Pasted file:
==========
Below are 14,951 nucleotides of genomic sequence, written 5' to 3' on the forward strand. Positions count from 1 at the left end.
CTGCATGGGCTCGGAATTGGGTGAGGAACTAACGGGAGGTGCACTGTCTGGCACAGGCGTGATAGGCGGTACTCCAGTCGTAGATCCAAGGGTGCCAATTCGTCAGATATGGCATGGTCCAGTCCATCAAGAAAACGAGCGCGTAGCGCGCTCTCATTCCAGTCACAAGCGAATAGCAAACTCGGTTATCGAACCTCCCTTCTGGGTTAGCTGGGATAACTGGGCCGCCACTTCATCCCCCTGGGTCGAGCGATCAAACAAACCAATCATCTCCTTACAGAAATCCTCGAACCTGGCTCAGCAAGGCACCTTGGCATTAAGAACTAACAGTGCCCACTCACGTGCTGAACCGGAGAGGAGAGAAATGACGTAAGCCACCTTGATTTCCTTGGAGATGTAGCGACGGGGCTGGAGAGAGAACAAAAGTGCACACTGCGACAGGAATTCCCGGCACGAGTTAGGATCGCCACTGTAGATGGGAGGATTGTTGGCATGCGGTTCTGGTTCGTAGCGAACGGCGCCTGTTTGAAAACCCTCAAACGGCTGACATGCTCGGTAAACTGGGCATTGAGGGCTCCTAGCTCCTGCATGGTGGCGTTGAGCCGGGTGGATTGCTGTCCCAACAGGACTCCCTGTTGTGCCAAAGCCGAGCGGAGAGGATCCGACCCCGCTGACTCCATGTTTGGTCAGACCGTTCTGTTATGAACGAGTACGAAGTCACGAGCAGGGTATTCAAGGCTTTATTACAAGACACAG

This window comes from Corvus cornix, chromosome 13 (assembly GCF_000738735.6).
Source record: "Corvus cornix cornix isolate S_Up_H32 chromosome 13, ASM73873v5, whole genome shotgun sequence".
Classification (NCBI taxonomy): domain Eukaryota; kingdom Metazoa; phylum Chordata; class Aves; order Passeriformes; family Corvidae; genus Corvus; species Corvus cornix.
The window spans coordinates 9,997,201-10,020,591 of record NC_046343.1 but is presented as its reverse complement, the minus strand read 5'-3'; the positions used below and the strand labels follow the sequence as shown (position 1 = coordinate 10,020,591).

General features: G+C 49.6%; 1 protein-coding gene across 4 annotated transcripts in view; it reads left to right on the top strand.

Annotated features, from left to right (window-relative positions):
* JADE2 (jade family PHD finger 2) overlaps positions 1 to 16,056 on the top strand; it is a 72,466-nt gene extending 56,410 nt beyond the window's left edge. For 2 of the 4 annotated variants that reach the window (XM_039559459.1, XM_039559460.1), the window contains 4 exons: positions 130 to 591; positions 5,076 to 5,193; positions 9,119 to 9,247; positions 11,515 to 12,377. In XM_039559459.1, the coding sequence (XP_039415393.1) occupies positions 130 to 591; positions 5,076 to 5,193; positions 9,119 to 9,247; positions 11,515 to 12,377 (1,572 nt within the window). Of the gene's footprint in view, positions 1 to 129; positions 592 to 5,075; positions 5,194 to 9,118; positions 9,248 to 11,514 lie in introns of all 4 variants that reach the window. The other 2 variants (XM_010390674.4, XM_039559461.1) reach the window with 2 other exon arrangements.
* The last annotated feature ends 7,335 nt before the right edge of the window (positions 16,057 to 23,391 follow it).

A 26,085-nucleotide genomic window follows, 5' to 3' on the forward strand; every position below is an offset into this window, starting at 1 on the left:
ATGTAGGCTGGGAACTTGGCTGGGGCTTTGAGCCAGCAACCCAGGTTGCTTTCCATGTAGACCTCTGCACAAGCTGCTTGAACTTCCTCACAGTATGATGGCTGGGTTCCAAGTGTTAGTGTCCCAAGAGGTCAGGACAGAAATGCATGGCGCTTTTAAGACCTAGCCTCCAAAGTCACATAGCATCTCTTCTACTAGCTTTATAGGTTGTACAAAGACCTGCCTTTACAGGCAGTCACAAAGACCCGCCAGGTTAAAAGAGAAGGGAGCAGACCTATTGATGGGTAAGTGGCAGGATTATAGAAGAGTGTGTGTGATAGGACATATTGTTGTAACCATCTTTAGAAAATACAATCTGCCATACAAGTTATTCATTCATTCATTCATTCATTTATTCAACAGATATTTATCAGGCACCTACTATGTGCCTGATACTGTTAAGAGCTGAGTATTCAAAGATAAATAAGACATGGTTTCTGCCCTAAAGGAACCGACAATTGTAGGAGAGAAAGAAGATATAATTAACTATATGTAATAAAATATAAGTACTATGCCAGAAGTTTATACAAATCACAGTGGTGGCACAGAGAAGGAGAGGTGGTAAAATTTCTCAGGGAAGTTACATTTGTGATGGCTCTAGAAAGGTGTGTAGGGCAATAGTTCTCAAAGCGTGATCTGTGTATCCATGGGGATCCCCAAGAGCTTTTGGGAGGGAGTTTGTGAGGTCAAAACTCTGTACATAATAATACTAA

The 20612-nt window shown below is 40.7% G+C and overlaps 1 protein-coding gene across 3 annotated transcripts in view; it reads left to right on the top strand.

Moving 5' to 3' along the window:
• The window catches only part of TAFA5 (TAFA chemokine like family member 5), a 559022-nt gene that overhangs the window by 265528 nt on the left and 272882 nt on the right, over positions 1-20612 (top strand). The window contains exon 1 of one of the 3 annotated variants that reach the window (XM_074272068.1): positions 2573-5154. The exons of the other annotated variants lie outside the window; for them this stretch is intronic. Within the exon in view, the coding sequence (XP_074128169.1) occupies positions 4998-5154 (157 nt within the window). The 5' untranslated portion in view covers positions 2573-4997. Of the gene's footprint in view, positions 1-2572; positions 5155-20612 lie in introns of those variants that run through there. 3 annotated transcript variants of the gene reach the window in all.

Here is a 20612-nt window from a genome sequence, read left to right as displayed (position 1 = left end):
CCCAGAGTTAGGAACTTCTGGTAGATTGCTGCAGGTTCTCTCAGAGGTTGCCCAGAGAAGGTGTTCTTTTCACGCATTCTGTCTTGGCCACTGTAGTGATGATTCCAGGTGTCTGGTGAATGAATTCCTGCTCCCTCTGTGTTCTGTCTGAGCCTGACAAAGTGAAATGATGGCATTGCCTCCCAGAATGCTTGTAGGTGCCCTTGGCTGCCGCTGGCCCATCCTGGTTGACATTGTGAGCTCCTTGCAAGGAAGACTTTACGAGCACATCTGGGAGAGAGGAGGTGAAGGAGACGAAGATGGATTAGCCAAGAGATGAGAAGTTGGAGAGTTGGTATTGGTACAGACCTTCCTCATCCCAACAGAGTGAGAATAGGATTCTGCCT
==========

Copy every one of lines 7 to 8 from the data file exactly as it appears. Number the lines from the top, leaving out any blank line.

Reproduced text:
General features: G+C 49.6%; 1 protein-coding gene across 4 annotated transcripts in view; it reads left to right on the top strand.

Annotated features, from left to right (window-relative positions):